The declaration of the Sofia summit and its main provisions. The document signed on July 9 this year and crowning the arrangements of the Sofia summit contains both a summary of the TSI’s activities so far and the position of representatives of the Initiative member states (on the challenges ahead of the Sofia Summit – “IEŚ Commentaries”, no. 413). The United States of America, the Federal Republic of Germany, and the European Commission were identified as the main TSI partners. The interest and commitment of American, European, and international financial institutions to the TSI was welcomed. The presence of the President of Greece, a country of particular importance for the region, was also welcomed due to the planned expansion of energy and communication infrastructure. It was declared that the Initiative’s activities would be implemented in full agreement with the strategic EU agenda, the NextGenerationEU plan, and the transatlantic partnership.
The document clearly indicates the openness to cooperation with partners from non-TSI partners sharing common democratic values, European and transatlantic orientation, as well as common interests. At the same time, the readiness to involve, by consensus, countries outside the TSI in the implementation of priority projects was maintained. These are mainly selected countries of Western Europe (e.g. Germany, Greece, Italy) and Ukraine, which remains outside the EU.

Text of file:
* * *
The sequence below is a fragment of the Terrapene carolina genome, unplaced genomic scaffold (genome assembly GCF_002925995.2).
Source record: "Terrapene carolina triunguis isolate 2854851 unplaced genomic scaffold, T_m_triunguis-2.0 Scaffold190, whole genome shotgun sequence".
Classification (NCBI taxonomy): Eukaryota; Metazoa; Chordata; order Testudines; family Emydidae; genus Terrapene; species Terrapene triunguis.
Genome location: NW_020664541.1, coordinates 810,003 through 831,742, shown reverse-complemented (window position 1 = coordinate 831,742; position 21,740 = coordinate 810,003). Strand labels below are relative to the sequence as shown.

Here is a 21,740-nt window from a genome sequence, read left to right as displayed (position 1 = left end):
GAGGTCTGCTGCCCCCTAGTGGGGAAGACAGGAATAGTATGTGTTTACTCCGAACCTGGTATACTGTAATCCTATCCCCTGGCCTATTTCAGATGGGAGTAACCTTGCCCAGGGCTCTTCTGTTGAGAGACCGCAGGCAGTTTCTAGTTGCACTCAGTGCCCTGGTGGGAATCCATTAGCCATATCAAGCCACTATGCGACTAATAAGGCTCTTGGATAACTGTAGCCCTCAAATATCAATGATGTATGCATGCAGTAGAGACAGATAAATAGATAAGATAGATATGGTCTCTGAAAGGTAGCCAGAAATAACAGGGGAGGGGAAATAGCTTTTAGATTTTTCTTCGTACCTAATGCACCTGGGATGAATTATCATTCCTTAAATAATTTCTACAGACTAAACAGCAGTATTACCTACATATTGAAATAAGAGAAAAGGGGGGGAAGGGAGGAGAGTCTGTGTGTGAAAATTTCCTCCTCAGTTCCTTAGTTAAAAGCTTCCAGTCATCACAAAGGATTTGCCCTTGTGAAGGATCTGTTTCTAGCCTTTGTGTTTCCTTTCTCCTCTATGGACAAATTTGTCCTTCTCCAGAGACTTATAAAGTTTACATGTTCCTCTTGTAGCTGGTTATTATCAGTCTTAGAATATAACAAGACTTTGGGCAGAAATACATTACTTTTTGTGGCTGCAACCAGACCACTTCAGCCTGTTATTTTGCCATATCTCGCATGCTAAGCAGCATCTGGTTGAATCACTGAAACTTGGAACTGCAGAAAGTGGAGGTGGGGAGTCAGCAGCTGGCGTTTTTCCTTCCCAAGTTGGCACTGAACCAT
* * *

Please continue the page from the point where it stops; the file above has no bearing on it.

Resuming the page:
Infrastructure projects are considered to be the “cornerstone” of the TSI and essential for the achievement of common objectives of the Initiative. The summit affirmed the need to continue the implementation of the Smart Connectivity vision, consisting of the introduction of innovative and safe digital platforms supporting regional networks. The coronavirus pandemic that has affected TSI states is an opportunity to pay more attention to this component of the Three Seas cooperation. The strengthening of energy security and the diversification of routes and sources of supply throughout the region were also considered to be a significant goal of the TSI’s activity. However, there is no consensus among the Member States on this point.